The world is your oyster!
That’s the very appropriate slogan of Oysteronomy, a project dreamed up by a diverse team of culinary innovators who are dedicated to making dinner more than just another meal. The concept is both uniquely complex and deceptively simple. At its heart, it’s an effort to bring the very best marine delicacies (caviar, king crab, sea urchins, and—of course—oysters) from the sea to your table.
More specifically, it’s a Spanish brand that operates in various forms, adapting to the needs of restaurants, events, and individuals seeking a one-of-a-kind dining opportunity. It’s a collaboration between various entities, including Pop Secret (a brand specializing in creative culinary and artistic events) and Pol García, the celebrated Basque chef who’s worked everywhere from London to Shanghai. But it’s so much more than that.
Oysteronomy is a gastronomic experiment in combining preparation, presentation, and consumption to create a multisensory culinary experience.
So what exactly does that look like?
A few weeks ago I got to find out. I was lucky enough to attend the event that officially marked Oysteronomy’s arrival in Madrid, a sold-out dinner held at the Cambridge Soho Club in Plaza de España. At the designated hour, twenty-four lucky guests were led beyond the elegant bar area to a private room decked out in marine decor and deep blue lighting, where the magic was set to take place.
The night began with wine and mingling, allowing the guests to get to know one another as they snacked on hors d’oeuvres. An expert team of bartenders and servers attended to the guests and made sure that no one’s glass was ever empty.
In an interesting twist, the first oysters of the night were paired with top-quality sakes from the gourmet importer Salvioni&Alomar. Expert Pablo Alomar explained the elaboration and advantages of sake, an underappreciated but up-and-coming beverage in the Spanish gastronomic scene, and invited the guests to sample a few choice varieties.
Not long after, Chef García emerged with the second round of oysters. These were accompanied by a swirling fog of liquid nitrogen and several gourmet toppings—eggplant, caviar, and leche de tigre, to name a few—some of which were injected directly into the oysters with a plastic syringe. Quite a spectacle, indeed.
The guests were then seated around tables set with seashells and sprinkled with salt, primed and ready for the main event.
The first course of the night consisted of—you guessed it—an oyster, this time still hidden inside its shell. The diners were instructed to tap it with their forks, allowing them to lift the lid and discover the flavors of cucumber and spicy mustard with which it had been infused.
Next came the final oyster of the night, served on a bed of salt and swimming in a creamy and indulgent sauce. This was followed by a salad of caviar and crab, served in miniscule glass jars with tiny spoons to match.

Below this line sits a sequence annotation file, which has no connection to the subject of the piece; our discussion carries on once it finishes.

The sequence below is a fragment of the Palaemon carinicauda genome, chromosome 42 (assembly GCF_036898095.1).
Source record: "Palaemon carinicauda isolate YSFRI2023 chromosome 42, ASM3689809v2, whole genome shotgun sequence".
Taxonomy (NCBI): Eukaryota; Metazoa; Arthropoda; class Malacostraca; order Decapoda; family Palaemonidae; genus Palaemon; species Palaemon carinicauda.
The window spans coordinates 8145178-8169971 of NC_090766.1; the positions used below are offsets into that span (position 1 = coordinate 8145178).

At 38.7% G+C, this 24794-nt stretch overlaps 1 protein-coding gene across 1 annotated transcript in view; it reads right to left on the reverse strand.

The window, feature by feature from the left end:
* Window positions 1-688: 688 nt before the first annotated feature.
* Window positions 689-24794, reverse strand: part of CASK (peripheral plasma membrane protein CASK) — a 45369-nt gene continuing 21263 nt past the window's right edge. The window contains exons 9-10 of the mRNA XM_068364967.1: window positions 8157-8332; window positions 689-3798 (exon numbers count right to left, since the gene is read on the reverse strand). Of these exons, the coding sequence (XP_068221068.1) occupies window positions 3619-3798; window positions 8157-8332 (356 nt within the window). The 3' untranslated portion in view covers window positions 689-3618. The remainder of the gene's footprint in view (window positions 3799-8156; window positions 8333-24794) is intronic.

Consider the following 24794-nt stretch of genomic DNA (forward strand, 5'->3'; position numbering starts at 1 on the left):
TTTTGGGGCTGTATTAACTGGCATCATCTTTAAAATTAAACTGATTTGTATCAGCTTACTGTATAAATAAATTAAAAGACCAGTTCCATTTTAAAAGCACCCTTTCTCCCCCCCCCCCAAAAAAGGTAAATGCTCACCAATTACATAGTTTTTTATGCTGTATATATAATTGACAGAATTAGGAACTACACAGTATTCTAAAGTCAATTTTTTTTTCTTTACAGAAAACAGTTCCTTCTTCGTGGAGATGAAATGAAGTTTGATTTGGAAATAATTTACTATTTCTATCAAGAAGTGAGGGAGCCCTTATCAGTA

Each course was accompanied by a detailed explanation of its composition, origin, and flavor profile, delivered to the diners by the chef along with Emma Hidalgo and Julieta Arévalo, the organizers of the event. A DJ provided mood music, varying the soundtrack as each new dish was served. The wine, of course, continued to flow.
And then, just when it seemed like the night might be winding down, the real show began. A tray of king crab legs was placed atop a podium at the front of the room. As a hush fell over the diners, Chef García produced a pan of flaming liquid, which he then poured directly onto the crab, touching it up with a small handheld torch as needed. You heard it here first: flambéed crab legs just might be the newest—and hottest—definition of dinner and a show.
The final savory course was a surprise departure from the marine theme of the event: carne de vaca brava de lidia, served juicy and rare (in more ways than one). This unique variety of beef comes from free-range bulls raised for the increasingly controversial tradition of toreo (bullfighting). What could be more quintessentially Spanish than that?
Just in case anyone had yet to be impressed, the meal was wrapped up with a dessert that looked more like modern art than your average ice cream; an abstract spread of frozen sugary creations atop an edible tablecloth, accompanied by smoky tendrils of liquid nitrogen.
A round of masterfully prepared cocktails closed out the evening, giving the guests time to sit back, relax, and reflect on a night that was full of surprises.
From the first glass of wine to the last grain of salt, Oysteronomy’s first event in Madrid was masterfully executed, beautifully designed, and altogether unique. I have little doubt that everyone in attendance will be talking about it for weeks to come. The team behind Oysteronomy has announced their presence in the capital city—and they’ve certainly made a splash.
Who knew oysters could be so photogenic?